15 Tips for Keeping Employees Engaged with Your E-Learning Course
Training employees is part of running a business. E-learning offers a range of benefits to your training initiatives, plus it is suitable for a range of training topics and courses. This includes everything from sales training to compliance training to on-boarding new employees. As with all training, however, the key to success is keeping employees engaged.
It takes careful planning and focused development, but it is possible to increase engagement rates. Here are our 15 tips.
Personalise the Content
While this list is not in any particular order of importance, this is arguably the tip that will deliver the most benefits. Personalising the content of your course ensures you pitch it at the right level, plus it helps employees relate to what they are learning with their everyday experiences. This could be, for example, ensuring Dubai-based employees get content that is relevant to them rather than content relevant to an office you have in another part of the world.
When learners know what to expect, they will be more likely to stick with it. So, explain what the course entails, how long it should take, and the objectives you want to achieve. If appropriate, you should also outline your expectations of the learner.
Explain Why the E-Learning Course is Important
Make sure you also take time to explain to employees why the training is important to them. This is often harder than explaining why the training is important to your business, but it is a crucial part of the process. When employees understand the real-world benefits to them, they will be much more likely to engage.
Clutter distracts, confuses, and annoys learners, so remove everything that doesn’t directly contribute to or facilitate the training.
Dump the Jargon
You can’t be sure that everyone on your team will understand jargon terms and phrases, so you should always be careful using them. This particularly applies when new employees will go through the training or people from different departments who might use different terms.
Use Normal, Everyday Language
There is sometimes a tendency when creating e-learning courses to overly formalise written and spoken content. This is not necessary and can actually negatively impact engagement. Your content should, instead, use normal language. Often, a conversational tone is best.
Write Content that is Easy to Read
This means removing large junks of text and replacing it with short paragraphs, short sentences, lists, and sections. Content presented like this is less daunting to read.
Make Examples Interesting and Relevant
Examples are an important learning tool. They work best, however, when your employees find them interesting and relevant.
Include Frequent Quizzes
Quizzes help employees engage with e-learning courses for several reasons. Firstly, quizzes create active and participatory elements in your e-learning course. Also, quizzes let employees know what they have and haven’t understood.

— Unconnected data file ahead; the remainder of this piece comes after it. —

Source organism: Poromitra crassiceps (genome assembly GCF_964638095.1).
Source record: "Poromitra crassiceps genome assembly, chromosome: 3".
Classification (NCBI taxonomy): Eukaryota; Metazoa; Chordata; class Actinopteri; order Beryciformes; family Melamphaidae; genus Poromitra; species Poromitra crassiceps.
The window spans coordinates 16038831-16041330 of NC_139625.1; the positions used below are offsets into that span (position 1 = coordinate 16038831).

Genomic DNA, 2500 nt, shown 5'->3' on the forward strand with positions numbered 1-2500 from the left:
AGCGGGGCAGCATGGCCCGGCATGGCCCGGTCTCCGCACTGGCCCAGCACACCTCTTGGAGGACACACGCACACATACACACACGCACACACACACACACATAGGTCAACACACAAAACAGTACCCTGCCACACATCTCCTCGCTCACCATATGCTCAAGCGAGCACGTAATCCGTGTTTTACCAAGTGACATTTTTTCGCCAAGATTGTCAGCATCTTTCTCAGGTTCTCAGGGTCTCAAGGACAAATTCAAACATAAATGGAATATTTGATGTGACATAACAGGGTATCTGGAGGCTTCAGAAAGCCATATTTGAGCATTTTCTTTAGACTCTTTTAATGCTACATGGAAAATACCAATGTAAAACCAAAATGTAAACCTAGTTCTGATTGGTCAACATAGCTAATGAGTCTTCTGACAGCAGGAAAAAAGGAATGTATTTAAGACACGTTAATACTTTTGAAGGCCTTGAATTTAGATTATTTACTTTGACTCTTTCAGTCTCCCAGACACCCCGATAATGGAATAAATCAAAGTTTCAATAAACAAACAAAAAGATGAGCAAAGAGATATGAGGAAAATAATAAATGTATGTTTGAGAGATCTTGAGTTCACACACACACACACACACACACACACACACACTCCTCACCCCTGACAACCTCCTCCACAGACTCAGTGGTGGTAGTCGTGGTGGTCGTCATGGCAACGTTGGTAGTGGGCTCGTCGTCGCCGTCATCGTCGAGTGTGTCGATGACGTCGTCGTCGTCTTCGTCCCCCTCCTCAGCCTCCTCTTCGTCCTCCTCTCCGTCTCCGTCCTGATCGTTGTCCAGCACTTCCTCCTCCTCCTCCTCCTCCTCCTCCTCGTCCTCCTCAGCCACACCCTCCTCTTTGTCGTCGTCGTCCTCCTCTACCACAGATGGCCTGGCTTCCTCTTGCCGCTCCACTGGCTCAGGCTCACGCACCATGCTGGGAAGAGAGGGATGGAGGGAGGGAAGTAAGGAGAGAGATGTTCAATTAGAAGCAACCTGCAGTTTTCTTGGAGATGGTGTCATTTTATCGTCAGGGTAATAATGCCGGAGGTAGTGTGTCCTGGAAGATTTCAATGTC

Don’t Overload Learners with Information
Overloading employees with information during training courses rarely works. Our brains are simply not set up to learn in this way. Instead, you should present information to learners in small, easy to get through, and easy to understand chunks.
Mix Up Content Types
Using a variety of different media helps too. After all, page after page of text will start to get boring, however well it is written. So, you should include images, videos, infographics, animations, gamification elements, and audio in your e-learning courses.
Scenarios are another way you can get employees actively involved in the course. In addition, scenarios help you personalise the content of your course, plus they are an effective learning tool. Scenarios are like role-playing exercises, although employees complete them digitally. They are a great way of adding collaboration exercises to your e-learning courses.
Storytelling, rather than presenting facts and theories, helps employees visualise and understand the information you give them. It also makes the content more interesting, helping to keep learners engaged.
Offering regular feedback can also help. This could be words of encouragement or it could be tips or advice on what to do next. An example of the latter is advice on further reading that will help the employee improve or refine their skills. Feedback also helps employees see the progress they are making and where they need to undertake further work to improve.
Ensure the Design of the Course is High-Quality
Finally, an unprofessionally designed, poor quality, and/or difficult to use course will quickly turn off employees, cause them to disengage. Therefore, make sure your course is as good as possible. Often this means using professional e-learning developers with extensive experience in the industry.
Keeping employees engaged with e-learning courses requires good communication, good course structure, and interesting, easy to consume content. You will need to invest to achieve this, but you will see improved results that will deliver a better return on investment when you do.